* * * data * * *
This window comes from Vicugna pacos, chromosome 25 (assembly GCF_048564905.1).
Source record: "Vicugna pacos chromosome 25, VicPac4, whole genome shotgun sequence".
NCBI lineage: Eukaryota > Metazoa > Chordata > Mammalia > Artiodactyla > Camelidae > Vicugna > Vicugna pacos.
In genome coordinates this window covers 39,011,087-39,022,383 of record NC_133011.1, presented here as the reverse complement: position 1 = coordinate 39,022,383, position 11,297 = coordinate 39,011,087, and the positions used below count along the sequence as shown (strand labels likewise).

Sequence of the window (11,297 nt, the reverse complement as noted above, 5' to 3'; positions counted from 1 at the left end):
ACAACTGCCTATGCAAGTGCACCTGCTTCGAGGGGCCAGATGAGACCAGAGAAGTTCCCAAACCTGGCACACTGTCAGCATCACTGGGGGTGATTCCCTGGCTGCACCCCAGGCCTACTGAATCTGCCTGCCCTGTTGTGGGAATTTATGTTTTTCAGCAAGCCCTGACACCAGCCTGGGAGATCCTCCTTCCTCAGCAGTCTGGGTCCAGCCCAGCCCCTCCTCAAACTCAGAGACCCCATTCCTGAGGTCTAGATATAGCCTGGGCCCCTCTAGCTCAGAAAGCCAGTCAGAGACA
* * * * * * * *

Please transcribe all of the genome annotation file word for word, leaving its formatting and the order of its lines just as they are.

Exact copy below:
This window comes from Vicugna pacos, chromosome 25 (assembly GCF_048564905.1).
Source record: "Vicugna pacos chromosome 25, VicPac4, whole genome shotgun sequence".
NCBI lineage: Eukaryota > Metazoa > Chordata > Mammalia > Artiodactyla > Camelidae > Vicugna > Vicugna pacos.
In genome coordinates this window covers 39,011,087-39,022,383 of record NC_133011.1, presented here as the reverse complement: position 1 = coordinate 39,022,383, position 11,297 = coordinate 39,011,087, and the positions used below count along the sequence as shown (strand labels likewise).

Sequence of the window (11,297 nt, the reverse complement as noted above, 5' to 3'; positions counted from 1 at the left end):
ACAACTGCCTATGCAAGTGCACCTGCTTCGAGGGGCCAGATGAGACCAGAGAAGTTCCCAAACCTGGCACACTGTCAGCATCACTGGGGGTGATTCCCTGGCTGCACCCCAGGCCTACTGAATCTGCCTGCCCTGTTGTGGGAATTTATGTTTTTCAGCAAGCCCTGACACCAGCCTGGGAGATCCTCCTTCCTCAGCAGTCTGGGTCCAGCCCAGCCCCTCCTCAAACTCAGAGACCCCATTCCTGAGGTCTAGATATAGCCTGGGCCCCTCTAGCTCAGAAAGCCAGTCAGAGACA